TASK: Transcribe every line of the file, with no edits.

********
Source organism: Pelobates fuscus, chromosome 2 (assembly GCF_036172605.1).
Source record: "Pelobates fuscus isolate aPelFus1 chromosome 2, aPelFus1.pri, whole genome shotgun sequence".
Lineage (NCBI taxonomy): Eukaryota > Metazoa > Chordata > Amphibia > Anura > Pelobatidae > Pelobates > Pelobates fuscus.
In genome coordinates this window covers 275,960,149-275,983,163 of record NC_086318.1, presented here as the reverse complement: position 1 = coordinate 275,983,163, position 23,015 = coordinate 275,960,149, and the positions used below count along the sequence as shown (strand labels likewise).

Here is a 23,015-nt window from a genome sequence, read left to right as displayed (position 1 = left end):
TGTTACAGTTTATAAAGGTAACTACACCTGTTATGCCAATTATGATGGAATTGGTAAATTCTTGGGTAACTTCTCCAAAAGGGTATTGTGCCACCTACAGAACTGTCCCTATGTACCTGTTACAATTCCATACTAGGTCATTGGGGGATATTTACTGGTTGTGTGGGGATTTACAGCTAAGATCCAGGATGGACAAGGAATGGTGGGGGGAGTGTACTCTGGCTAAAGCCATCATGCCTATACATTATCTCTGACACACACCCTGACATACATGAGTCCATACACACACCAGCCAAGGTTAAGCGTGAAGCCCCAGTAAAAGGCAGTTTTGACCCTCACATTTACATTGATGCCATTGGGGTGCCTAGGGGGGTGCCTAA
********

Source organism: Pelobates fuscus, chromosome 2 (assembly GCF_036172605.1).
Source record: "Pelobates fuscus isolate aPelFus1 chromosome 2, aPelFus1.pri, whole genome shotgun sequence".
Lineage (NCBI taxonomy): Eukaryota > Metazoa > Chordata > Amphibia > Anura > Pelobatidae > Pelobates > Pelobates fuscus.
In genome coordinates this window covers 275,960,149-275,983,163 of record NC_086318.1, presented here as the reverse complement: position 1 = coordinate 275,983,163, position 23,015 = coordinate 275,960,149, and the positions used below count along the sequence as shown (strand labels likewise).

Here is a 23,015-nt window from a genome sequence, read left to right as displayed (position 1 = left end):
TGTTACAGTTTATAAAGGTAACTACACCTGTTATGCCAATTATGATGGAATTGGTAAATTCTTGGGTAACTTCTCCAAAAGGGTATTGTGCCACCTACAGAACTGTCCCTATGTACCTGTTACAATTCCATACTAGGTCATTGGGGGATATTTACTGGTTGTGTGGGGATTTACAGCTAAGATCCAGGATGGACAAGGAATGGTGGGGGGAGTGTACTCTGGCTAAAGCCATCATGCCTATACATTATCTCTGACACACACCCTGACATACATGAGTCCATACACACACCAGCCAAGGTTAAGCGTGAAGCCCCAGTAAAAGGCAGTTTTGACCCTCACATTTACATTGATGCCATTGGGGTGCCTAGGGGGGTGCCTAA